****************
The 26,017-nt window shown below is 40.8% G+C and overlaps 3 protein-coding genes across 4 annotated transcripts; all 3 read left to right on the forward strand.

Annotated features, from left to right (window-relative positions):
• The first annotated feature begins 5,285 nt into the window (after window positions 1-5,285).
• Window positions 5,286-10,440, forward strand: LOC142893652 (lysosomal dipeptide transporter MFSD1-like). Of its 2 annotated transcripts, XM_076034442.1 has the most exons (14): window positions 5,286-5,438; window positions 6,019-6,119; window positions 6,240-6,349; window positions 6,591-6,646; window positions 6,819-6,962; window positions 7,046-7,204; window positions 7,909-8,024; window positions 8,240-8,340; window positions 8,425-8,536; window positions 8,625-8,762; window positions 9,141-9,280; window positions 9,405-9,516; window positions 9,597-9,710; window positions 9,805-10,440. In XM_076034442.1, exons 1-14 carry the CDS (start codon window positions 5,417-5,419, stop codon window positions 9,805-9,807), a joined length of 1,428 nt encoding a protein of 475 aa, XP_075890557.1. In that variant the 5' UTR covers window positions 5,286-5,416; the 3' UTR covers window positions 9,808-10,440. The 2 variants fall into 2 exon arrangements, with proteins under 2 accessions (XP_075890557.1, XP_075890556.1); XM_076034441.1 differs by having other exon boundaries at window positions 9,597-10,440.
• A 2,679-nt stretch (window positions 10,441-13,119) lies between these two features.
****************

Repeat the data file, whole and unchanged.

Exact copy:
The 26,017-nt window shown below is 40.8% G+C and overlaps 3 protein-coding genes across 4 annotated transcripts; all 3 read left to right on the forward strand.

Annotated features, from left to right (window-relative positions):
• The first annotated feature begins 5,285 nt into the window (after window positions 1-5,285).
• Window positions 5,286-10,440, forward strand: LOC142893652 (lysosomal dipeptide transporter MFSD1-like). Of its 2 annotated transcripts, XM_076034442.1 has the most exons (14): window positions 5,286-5,438; window positions 6,019-6,119; window positions 6,240-6,349; window positions 6,591-6,646; window positions 6,819-6,962; window positions 7,046-7,204; window positions 7,909-8,024; window positions 8,240-8,340; window positions 8,425-8,536; window positions 8,625-8,762; window positions 9,141-9,280; window positions 9,405-9,516; window positions 9,597-9,710; window positions 9,805-10,440. In XM_076034442.1, exons 1-14 carry the CDS (start codon window positions 5,417-5,419, stop codon window positions 9,805-9,807), a joined length of 1,428 nt encoding a protein of 475 aa, XP_075890557.1. In that variant the 5' UTR covers window positions 5,286-5,416; the 3' UTR covers window positions 9,808-10,440. The 2 variants fall into 2 exon arrangements, with proteins under 2 accessions (XP_075890557.1, XP_075890556.1); XM_076034441.1 differs by having other exon boundaries at window positions 9,597-10,440.
• A 2,679-nt stretch (window positions 10,441-13,119) lies between these two features.